Barber Collection Courtesy
of Cho Lee
Lee Ingerson [left]|
joins brother, Doug
& Johnny Gammell
in T Road Victory Lane

Barber Collection Courtesy
of Cho Lee
George Barber's cars
at T Road:
Pappy Forsythe 46 &
Leland Ingerson 47

Barber Collection Courtesy
of Cho Lee
George Barber [right] and
Pappy Forsythe are
trophied at T Road around
1960.

 

   


     Disappointed, Barber was determined to save the flathead racing from extinction. As Northeastern was closing its doors, and T Road was out of reach, he took some land in the boondocks of his Bradford township and carved Bear Ridge Speedway out of the dense woods. Legend has it that track builders scared more than one bear from the site in the construction of the "Home of The Coupes', which eventually made its was onto the pages of Stock Car Racing magazine. As coupe racing was becoming more sophisticated at places like Airborne, Thunder Road, and Catamount, low - buck teams and lovers of the flathead racing engine flocked to Bear Ridge to run at the only place left for them.
     Barber ran the track until selling it to the Chuck Elms family. He actually fielded a flathead race car up into the 1970's. At 90, George is still living today. It completely escaped logic why he is not in the NEAR Hall of Fame. Hell, he should have been in the first class of nominees. He occasionally speaks with racing historians like Cho Lee, and has generously let Lee take some of his old trophies and other materials to help preserve racing history. My hat is off to George Barber - and pioneers like him.


NEAR Portrait Photo
George Barber.

McIver Portrait Photo
Barber Collection Courtesy
of Cho Lee
Pappy Forsythe,
the first of George's
drivers to be posed
for a portrait.

 


McIver Portrait Photo
Barber Collection Courtesy
of Cho Lee
Lee Ingerson's
McIver portrait.

 

McIver Portrait Photo
Barber Collection Courtesy
of Cho Lee
Larry Granger,
Pappy Forsythe's
replacement.

McIver Portrait Photo
Barber Collection Courtesy
of Cho Lee
Stub Piper, George's
first driver, had a
less formal portrait.
 
Courtesy of Barbeer
Collection

George
Barber car, at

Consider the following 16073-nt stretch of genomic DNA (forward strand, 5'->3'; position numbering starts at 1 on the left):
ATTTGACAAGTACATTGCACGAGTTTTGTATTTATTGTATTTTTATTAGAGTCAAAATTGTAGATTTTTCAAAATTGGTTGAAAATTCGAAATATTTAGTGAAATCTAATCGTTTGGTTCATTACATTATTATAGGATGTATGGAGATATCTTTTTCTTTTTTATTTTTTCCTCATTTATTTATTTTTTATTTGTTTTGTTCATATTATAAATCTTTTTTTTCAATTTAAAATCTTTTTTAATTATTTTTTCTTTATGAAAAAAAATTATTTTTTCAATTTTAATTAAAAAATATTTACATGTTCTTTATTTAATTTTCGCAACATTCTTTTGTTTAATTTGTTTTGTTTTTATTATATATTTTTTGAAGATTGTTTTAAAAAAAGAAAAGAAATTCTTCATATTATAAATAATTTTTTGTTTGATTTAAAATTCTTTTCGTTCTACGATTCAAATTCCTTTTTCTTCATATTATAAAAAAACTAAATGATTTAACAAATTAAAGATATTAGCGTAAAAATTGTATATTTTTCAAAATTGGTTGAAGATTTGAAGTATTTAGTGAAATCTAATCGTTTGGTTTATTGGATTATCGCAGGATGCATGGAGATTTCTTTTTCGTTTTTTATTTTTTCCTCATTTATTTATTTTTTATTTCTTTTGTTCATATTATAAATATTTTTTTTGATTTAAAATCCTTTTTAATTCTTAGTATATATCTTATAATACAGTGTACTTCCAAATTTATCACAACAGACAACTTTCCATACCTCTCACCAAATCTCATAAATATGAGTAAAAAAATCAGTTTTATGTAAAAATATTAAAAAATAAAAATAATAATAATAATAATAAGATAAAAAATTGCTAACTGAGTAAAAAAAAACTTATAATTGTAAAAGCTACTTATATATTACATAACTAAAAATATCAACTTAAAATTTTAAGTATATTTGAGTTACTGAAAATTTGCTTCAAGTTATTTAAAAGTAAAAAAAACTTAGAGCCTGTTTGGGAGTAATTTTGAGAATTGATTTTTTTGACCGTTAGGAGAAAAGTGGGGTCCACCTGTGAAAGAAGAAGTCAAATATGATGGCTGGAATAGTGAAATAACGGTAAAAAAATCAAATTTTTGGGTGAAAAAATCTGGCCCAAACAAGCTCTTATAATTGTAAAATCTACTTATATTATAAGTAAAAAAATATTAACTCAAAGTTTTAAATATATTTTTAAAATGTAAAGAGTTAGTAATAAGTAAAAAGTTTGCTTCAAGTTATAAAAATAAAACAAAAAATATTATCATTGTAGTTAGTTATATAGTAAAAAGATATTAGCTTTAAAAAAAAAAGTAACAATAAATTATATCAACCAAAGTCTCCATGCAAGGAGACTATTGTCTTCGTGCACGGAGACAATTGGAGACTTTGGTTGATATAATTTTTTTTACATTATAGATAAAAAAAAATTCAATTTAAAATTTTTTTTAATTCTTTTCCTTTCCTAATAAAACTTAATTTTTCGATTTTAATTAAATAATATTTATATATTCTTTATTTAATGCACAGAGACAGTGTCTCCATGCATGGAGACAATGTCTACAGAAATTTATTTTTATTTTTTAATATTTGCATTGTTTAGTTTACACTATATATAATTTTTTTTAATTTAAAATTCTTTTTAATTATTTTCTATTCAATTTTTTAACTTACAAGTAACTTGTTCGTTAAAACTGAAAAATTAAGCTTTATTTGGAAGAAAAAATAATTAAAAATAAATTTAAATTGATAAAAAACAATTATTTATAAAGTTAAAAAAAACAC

home with son, Frank.

McIver Portrait Photo
Barber Collection Courtesy
of Cho Lee
Ray Coffin, Jr.,
the last of George's
drivers at Thunder Road.

Courtesy of M. LeFrancois
Forsythe, in a lineup
at Rutland's Pico
Raceway. [far left]

Barber Collection Courtesy
of Cho Lee
Barber watchers make a lot out
of the fact that this Lee Ingerson
[maybe the first ?] was the only
1932 Ford out of his fleet of
numerous 1934's.
 

     George Barber, unfortunately is such an unassuming man that he placed very little stock in the trophies and awards he had accomplished. Most of them were stored in an outbuilding, and shared their accommodations with chickens. So, many of the trophies' inscriptions are gone or unreadable. For example, we are not sure which is his most important ones. There is one, from a "Colchester-Bayview Speedway, for instance; and no one even know which Colchester track it was. Most agree it was probably Barcombs' track, near the Malletts Bay Drive - In.


Barber Collection Courtesy
of Cho Lee
One of the several trophies
made available from the
Barber Collection to Cho
Lee.

Barber Collection Courtesy
of Cho Lee
A 1955Trophy

Barber Collection Courtesy
of Cho Lee
A trophy from Colchester
Bayview Speedway.
 
Courtesy of Barber Collection
From Cho Lee

George with a Thunder
Road trophy.

 


Courtesy of Ken Paulsen
The Ingerson car looks like it had some spirited action the night before as the 46 car sits
in the relative safety of George Barber's garage. Check out how high that donut is on the driver's side.


Courtesy of Ken Paulsen
Junior Coffin poses with is old car at a recent Milk Bowl at Thunder Road.

 
Courtesy of Cho Lee
George
Barber, with a
later car, at his own
Bear Ridge Speedway.
 
Courtesy of Cho Lee
The last Barber car, at
Bear Ridge. It was driven
by Arnie Stygles to the track's
last flathead win.
 
Courtesy of Barber Collection
From Cho Lee

George with one of his
last cars.

MORE TO COME